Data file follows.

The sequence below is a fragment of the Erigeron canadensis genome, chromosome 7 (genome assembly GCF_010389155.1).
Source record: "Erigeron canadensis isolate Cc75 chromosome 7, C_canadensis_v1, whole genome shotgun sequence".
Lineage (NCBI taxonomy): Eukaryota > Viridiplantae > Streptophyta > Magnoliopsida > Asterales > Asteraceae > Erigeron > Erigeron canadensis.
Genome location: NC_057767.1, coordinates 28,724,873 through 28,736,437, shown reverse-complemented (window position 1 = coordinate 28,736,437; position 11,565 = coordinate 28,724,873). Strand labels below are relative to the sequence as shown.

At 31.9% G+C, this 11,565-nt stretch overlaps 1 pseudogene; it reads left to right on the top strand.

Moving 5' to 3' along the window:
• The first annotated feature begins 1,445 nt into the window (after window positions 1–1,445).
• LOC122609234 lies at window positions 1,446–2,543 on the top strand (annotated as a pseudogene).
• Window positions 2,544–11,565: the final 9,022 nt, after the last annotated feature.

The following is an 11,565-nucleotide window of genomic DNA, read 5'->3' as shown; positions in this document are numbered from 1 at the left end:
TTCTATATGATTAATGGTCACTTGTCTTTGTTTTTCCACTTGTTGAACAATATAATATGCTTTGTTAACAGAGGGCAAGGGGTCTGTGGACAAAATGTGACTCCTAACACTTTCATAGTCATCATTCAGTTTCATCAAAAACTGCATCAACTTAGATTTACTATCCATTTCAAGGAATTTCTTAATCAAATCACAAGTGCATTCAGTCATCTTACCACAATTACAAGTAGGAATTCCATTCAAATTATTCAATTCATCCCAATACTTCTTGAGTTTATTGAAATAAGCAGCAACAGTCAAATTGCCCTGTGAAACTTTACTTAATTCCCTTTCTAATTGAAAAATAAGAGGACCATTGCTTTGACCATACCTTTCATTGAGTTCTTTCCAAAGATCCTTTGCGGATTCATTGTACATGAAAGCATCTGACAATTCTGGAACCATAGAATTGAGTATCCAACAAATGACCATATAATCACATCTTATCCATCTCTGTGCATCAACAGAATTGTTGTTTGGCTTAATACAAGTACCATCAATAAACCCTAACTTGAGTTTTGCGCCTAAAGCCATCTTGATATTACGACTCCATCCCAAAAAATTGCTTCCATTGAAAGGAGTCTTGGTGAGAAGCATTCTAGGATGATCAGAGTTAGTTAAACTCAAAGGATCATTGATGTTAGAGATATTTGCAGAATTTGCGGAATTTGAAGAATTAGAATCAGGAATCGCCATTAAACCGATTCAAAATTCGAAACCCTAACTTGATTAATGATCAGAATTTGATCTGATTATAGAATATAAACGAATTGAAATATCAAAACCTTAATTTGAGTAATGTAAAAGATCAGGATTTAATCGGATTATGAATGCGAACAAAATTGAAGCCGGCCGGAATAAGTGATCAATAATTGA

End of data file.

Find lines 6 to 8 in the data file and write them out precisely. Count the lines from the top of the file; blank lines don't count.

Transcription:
Moving 5' to 3' along the window:
• The first annotated feature begins 1,445 nt into the window (after window positions 1–1,445).
• LOC122609234 lies at window positions 1,446–2,543 on the top strand (annotated as a pseudogene).